Saturday, July 15, 2017

Losers and Bullies

I've noticed a trend with many of my low-performing students. Every time there's any kind of delay or setback or any kind of hitch in our work - the internet goes down for a minute, the screen won't connect, the document doesn't load, whatever - several of them give the same reaction. "Well, I guess we can't do the [test, quiz, classwork, essay, etc.]." Variations on the theme are often "Looks like we all get 100's," or "Free day!" It aggravates me so much more than whatever glitch is holding up the progress in the first place.

How can I tell these kids, in love and respect, that this is the attitude of losers?

It's always the low-performing students, too. I'm not saying that the high achieving students are crying over the possibility of less work, but they are suggesting ways to fix the screen, or reconnect the system. In short, they are solution oriented. The big difference between these types of students is that the high-achieving kids embrace challenges; they understand that struggle produces growth and that nothing comes easy. On the other hand, the low-performing students expect everything to be easy, avoid work in every situation, and are never happier than when they can quit the struggle for knowledge and go back to playing Flappy Street or Crossy Car or whatever time wasting game they have circumvented the school's system to download on their iPads.

It's not lost on me that the only thing these students put much effort into is the very meaningless tasks that distract them from improving themselves.

Because I see it so often, I'm trying to come up with a way of reacting to it that doesn't come across and soul-crushingly harsh, but the only rebuttals that come to mind are the types that would probably get me into trouble with parents and administration, even if they definitely need to be said. I want to tell them that this is the same attitude held by many people living under bridges who have given up on challenge after challenge, until just getting enough food for the day became a challenge that they couldn't give up on. It's an attitude held by many people taking up space in their parents' houses after the age of thirty, dividing their time between Crossy Bird and binge watching Netflix shows on their parents' accounts. It's an attitude adopted by husbands and wives who walk out on marriages, or even children, at the first indication that a relationship requires at least some kind of effort. I want to tell them all this, and that there is still time for them to change their attitude.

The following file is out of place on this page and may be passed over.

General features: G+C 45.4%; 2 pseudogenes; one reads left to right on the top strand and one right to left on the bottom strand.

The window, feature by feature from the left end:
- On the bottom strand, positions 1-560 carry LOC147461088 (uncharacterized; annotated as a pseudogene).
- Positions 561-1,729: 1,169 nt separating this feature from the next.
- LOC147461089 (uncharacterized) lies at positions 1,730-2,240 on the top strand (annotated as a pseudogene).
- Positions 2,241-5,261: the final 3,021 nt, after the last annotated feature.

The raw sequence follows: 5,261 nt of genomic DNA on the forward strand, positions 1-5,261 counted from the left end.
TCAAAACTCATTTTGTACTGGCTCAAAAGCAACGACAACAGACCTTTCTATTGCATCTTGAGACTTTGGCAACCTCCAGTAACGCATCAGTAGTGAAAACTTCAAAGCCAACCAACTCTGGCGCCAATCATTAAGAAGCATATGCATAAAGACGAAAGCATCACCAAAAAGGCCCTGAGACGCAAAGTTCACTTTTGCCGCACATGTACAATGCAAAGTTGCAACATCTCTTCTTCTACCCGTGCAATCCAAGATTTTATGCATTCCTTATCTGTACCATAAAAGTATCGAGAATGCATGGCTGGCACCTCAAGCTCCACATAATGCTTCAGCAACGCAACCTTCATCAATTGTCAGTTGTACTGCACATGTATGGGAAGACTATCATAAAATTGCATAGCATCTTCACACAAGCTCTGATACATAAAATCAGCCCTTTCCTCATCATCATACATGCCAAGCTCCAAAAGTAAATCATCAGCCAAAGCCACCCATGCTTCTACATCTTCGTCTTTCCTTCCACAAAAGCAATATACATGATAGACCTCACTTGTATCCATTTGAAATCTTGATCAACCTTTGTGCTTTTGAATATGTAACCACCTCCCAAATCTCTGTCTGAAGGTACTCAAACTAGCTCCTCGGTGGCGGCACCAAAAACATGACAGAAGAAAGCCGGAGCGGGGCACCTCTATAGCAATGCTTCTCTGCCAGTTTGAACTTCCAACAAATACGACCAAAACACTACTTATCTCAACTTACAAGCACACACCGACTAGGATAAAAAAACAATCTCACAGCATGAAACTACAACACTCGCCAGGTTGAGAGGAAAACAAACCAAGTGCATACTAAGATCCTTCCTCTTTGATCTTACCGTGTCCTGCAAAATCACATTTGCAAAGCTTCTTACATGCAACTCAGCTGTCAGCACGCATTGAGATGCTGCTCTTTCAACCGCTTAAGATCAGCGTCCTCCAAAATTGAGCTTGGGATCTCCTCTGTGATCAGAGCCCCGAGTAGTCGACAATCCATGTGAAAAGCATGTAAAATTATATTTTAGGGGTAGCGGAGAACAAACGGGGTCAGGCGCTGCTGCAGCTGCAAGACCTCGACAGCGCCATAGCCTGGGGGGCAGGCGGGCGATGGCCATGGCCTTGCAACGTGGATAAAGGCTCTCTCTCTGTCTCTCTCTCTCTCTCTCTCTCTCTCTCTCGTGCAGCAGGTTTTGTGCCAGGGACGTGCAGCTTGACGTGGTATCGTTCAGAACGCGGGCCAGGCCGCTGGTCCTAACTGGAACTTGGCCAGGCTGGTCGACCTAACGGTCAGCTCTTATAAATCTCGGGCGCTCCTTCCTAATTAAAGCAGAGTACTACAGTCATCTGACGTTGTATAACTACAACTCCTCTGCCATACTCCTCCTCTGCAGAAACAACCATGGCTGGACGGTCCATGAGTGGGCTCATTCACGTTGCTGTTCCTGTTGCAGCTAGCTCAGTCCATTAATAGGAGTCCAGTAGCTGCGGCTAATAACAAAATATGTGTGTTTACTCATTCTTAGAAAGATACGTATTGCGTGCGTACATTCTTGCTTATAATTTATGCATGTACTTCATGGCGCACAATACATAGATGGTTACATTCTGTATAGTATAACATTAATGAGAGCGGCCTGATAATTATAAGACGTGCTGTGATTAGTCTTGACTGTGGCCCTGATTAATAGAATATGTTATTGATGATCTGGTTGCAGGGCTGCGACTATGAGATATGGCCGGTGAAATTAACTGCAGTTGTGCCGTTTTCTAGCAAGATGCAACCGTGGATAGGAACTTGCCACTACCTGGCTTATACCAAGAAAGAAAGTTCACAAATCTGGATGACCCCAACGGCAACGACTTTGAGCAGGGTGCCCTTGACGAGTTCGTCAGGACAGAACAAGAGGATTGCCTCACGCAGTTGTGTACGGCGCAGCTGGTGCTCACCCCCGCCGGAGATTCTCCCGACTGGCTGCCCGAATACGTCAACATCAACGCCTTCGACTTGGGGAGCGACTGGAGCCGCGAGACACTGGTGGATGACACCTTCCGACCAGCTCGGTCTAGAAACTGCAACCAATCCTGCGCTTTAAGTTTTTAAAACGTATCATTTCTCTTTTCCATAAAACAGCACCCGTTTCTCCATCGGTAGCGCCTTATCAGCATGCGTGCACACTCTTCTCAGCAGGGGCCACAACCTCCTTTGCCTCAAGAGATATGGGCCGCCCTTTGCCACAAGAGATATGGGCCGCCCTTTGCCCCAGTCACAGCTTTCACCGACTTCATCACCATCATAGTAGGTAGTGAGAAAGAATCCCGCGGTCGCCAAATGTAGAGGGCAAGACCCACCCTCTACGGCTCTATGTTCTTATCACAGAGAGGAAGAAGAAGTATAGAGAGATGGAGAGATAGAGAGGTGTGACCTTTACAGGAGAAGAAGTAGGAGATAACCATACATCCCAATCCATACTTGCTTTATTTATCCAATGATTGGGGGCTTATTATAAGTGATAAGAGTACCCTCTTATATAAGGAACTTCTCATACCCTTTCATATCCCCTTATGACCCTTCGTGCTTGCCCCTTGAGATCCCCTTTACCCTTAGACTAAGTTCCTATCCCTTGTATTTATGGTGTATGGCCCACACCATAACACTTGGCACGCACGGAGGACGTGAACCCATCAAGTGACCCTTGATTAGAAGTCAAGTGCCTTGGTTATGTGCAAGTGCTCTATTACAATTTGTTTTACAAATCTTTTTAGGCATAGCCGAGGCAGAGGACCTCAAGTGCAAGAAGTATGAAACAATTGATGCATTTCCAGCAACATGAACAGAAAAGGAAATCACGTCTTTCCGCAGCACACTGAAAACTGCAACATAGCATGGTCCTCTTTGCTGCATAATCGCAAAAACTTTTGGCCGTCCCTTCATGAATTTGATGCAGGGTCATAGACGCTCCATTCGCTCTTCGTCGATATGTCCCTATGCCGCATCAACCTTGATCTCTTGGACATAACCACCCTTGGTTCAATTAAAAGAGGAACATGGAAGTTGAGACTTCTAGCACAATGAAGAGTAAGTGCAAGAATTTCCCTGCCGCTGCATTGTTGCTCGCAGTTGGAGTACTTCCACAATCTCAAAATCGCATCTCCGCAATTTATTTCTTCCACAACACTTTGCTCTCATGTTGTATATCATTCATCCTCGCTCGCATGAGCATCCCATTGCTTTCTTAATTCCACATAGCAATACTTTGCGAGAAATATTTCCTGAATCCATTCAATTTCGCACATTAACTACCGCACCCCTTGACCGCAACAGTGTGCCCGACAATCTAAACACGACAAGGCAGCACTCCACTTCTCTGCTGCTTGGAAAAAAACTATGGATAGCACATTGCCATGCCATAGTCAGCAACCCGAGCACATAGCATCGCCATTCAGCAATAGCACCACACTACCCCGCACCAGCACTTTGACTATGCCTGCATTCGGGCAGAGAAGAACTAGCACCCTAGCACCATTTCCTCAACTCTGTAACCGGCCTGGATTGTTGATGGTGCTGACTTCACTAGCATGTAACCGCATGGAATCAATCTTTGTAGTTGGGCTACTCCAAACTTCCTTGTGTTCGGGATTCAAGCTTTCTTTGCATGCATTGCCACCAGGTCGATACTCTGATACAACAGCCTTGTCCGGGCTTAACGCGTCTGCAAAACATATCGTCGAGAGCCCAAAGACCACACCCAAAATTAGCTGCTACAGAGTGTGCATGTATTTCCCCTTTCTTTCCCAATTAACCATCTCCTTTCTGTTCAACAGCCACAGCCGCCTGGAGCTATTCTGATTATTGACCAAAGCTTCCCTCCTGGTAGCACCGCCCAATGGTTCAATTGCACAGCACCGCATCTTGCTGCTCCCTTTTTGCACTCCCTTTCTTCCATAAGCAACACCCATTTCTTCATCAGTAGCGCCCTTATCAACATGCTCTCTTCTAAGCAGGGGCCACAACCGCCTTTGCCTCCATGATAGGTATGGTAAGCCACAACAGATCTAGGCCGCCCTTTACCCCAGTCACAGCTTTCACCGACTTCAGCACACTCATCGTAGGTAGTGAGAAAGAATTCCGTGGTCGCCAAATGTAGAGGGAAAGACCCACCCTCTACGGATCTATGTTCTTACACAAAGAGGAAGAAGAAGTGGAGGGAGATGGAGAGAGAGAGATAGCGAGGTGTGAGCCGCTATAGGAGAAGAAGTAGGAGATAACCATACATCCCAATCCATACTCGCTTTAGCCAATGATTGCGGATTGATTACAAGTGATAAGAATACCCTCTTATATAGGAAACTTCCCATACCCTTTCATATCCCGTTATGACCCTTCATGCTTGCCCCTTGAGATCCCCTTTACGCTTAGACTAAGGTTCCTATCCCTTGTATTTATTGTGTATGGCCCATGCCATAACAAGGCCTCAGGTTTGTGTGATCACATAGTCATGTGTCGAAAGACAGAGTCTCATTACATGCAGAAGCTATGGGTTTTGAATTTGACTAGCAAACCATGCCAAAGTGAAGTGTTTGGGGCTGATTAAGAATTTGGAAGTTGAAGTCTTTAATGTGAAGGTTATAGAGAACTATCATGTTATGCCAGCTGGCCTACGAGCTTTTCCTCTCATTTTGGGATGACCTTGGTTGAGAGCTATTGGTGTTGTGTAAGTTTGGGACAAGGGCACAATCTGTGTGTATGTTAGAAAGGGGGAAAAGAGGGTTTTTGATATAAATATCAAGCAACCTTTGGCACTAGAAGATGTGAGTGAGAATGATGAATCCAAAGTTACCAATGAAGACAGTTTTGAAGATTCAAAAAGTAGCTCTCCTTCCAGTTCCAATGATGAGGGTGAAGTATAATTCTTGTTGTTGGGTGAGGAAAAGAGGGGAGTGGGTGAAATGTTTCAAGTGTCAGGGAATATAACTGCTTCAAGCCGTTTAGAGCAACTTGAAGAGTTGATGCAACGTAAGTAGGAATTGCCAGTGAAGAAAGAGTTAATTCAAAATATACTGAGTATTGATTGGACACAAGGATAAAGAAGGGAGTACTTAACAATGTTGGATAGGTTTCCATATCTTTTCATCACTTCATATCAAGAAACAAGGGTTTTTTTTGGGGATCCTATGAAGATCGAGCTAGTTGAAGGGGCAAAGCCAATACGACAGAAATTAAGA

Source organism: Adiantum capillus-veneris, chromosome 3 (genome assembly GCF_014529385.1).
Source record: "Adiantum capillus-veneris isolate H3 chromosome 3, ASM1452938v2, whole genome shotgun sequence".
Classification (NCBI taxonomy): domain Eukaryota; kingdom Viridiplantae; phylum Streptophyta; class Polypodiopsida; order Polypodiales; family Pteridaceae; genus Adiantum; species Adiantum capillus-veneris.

And it's worse when there's more than one loser in the room, when all it takes is one person to give voice to that failure-tinged sentiment, and another three or four start piling on. Others laugh, and while my main focus is restoring the momentum in the class, I'm not sure whether the laughers are agreeing, or whether they are seeing the same visions of the future in their heads that I see in mine. I'm seriously considering faking one of these glitches in the first week of school every year, just to be able to identify who the quitters are and be able to nip that in the bud. I'm also considering having an alternate assignment ready for times when the technology fails or the lesson plan falls apart - something so academically powerful but also extremely difficult that the quitters would start brainstorming ways to return to the status quo just as much as the achievers do.